Mutual funds offer several benefits and are slowly emerging as a preferred investment option. It is also a popular investment scheme among beginners.
The biggest advantage of investing in a mutual fund is that it allows you to choose from a wide range of mutual fund schemes according to your risk appetite and financial goals.
SEBI recognizes five types of fund categories which are:
Debt funds– These funds invest mostly in debt securities.
Equity funds – These funds invest a majority amount in equity and equity-related instruments.
Solution-Oriented funds – These funds are aimed at investing in specific financial goals such as children’s education, retirement planning, etc.
Hybrid Funds – These funds tend to invest in different asset classes according to the objective of the scheme.
Other Schemes – These types of funds include Exchange Traded Funds (ETFs), index funds, Fund of Funds (FoFs), etc.
Why do people invest in mutual funds?
Most people prefer investing in mutual funds because of the following features;
They are professionally managed: Mutual funds are managed by expert fund managers. They do the research and help you select the funds according to your financial goal and risk appetite. Fund managers also monitor performance.
Diversification: Mutual funds allow you to invest in a range of investment schemes across various companies and industries. This helps to lower the risk in case one company fails.
Affordable: Most mutual funds are relatively priced lower not just for the initial investment but subsequent purchases as well.
More liquid: Investors can easily redeem their mutual fund shares at any time at the current Net Asset Value (NAV) and redemption fees.
List of securities in which different types of mutual funds make investments:
1. Equity Shares:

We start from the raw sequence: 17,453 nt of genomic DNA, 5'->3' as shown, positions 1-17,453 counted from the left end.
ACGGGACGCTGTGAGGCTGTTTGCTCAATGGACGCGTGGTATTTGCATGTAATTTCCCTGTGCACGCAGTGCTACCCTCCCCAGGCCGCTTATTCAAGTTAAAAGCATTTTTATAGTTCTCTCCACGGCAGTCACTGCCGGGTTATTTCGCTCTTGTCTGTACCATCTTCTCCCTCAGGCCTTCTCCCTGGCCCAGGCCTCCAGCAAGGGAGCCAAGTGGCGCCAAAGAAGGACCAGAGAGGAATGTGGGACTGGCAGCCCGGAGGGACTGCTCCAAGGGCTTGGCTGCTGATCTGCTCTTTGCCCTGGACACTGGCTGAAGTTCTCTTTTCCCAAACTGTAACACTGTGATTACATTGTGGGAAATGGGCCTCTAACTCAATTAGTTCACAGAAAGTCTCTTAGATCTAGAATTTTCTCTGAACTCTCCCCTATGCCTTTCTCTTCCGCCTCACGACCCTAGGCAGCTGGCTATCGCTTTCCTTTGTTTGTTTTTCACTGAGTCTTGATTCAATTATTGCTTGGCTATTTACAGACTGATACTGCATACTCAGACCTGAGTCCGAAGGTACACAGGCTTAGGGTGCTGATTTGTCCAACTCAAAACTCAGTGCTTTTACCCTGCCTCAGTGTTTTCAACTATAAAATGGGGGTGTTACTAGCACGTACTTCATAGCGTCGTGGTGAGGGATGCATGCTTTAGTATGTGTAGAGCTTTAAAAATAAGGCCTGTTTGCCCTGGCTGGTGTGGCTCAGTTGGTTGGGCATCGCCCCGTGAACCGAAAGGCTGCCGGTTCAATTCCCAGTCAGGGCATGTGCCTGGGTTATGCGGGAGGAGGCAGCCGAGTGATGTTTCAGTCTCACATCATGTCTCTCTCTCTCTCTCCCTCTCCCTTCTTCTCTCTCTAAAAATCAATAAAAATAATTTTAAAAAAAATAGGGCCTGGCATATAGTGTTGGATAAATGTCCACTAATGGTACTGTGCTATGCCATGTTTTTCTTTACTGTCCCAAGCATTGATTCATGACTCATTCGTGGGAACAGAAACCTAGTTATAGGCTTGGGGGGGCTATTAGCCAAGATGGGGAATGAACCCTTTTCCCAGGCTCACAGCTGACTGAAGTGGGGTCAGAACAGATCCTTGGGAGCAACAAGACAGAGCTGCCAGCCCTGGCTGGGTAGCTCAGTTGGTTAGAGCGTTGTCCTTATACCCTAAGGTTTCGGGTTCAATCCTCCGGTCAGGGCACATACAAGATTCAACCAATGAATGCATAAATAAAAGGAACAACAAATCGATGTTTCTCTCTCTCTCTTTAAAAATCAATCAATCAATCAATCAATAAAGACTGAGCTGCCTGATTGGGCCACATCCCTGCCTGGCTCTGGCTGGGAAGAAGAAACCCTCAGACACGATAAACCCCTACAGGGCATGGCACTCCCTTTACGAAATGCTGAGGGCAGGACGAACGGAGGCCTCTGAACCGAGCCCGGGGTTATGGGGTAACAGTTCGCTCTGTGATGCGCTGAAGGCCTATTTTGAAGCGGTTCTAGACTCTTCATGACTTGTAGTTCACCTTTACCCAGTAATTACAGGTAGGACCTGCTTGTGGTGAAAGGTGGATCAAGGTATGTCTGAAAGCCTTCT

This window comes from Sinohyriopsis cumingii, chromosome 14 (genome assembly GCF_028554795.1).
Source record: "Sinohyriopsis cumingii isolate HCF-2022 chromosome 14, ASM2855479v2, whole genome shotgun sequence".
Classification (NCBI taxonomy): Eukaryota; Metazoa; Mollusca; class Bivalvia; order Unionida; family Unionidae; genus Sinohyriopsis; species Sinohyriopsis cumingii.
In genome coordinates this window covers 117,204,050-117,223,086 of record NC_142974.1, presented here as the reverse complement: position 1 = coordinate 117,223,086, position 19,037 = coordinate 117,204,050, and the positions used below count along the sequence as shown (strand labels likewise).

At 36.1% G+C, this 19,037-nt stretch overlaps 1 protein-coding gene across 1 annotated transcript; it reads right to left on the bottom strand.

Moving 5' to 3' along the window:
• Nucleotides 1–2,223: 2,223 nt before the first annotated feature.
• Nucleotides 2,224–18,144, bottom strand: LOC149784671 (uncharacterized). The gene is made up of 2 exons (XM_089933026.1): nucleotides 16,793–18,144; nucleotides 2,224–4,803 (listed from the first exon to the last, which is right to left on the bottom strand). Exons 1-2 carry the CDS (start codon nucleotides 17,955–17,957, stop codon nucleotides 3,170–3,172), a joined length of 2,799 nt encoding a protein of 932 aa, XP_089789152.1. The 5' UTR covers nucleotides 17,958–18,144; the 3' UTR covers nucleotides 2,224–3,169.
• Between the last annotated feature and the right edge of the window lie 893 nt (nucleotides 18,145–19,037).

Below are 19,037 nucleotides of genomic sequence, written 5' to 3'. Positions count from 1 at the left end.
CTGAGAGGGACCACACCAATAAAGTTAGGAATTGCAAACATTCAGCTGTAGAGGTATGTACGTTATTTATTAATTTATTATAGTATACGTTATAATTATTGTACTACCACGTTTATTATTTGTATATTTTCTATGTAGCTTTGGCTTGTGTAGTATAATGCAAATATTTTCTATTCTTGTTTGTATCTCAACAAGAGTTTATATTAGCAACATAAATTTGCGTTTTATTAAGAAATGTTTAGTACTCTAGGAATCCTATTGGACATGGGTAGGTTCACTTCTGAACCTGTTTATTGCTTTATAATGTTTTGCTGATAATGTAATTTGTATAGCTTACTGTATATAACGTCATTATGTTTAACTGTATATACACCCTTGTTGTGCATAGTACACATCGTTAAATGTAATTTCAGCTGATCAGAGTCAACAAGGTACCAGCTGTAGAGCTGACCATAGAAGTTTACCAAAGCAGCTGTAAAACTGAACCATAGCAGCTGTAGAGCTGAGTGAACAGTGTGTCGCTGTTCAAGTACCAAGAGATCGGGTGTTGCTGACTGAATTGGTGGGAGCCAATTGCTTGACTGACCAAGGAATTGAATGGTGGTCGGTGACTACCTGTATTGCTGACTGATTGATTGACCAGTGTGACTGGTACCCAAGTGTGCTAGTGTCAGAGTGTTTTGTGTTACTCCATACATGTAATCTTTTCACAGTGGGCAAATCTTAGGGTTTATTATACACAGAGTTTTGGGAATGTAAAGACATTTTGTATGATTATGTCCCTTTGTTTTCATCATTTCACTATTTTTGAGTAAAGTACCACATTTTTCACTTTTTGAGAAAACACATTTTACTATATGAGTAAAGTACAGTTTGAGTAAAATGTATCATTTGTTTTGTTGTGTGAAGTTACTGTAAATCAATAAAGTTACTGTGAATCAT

These are the most common investment options for equity funds. It drives a major portion of the Domestic Institutional Investors (DII) into the equity markets.
2. Equity Derivatives:
Derivatives are contracts between two parties. They derive their value from the underlying assets and its value will depend on the movements in the values of underlying indices.
Generally, a part of the mutual fund portfolio is allocated to equity derivatives to hedge investment exposure.
Arbitrage funds use the arbitrage opportunities between derivative and equity markets to generate returns to the investors.
3. Government Securities (G-Secs)
These are debt securities issued by the state and the Central government. These securities are issued by the government to bridge their funding requirements.
Government securities are perceived to be as secure investments. However, G-Secs issued for a longer duration may expose investors to higher interest rate risks. The best examples of G-Secs are gilts funds.
4. Corporate Bonds
Corporate bonds are issued by corporate and banks with guaranteed interest rates. However, the credit risks of such bonds vary according to the credit ratings of the companies. Also, the duration of the bonds determines the sensitivity of the debt securities to the interest rate movements. Examples of funds that invest in corporate bonds are corporate bond funds, duration funds, credit risk funds, banking & PSU funds, etc.
5. Short Term Debt Securities:
These securities are issued for the short term by various entities such as banks, corporate, government and financial institutions. Short term debt securities include Treasury Bills (T-Bills), Certificate of Deposits (CDs), Commercial Papers(CPs) overnight securities, etc.
The interest rate risks of these securities are minimal.
Also, the interest rate is almost negligible for overnight and liquid funds that invest in securities with maturity of 1 day and up to 91 days respectively.
The above-mentioned securities are a list of securities for the mutual funds to invest in. However, the exact proportion of the asset classes and segments (duration of securities, market capitalization, etc) depend on the fund category, the objective of the investment and fund manager’s skills.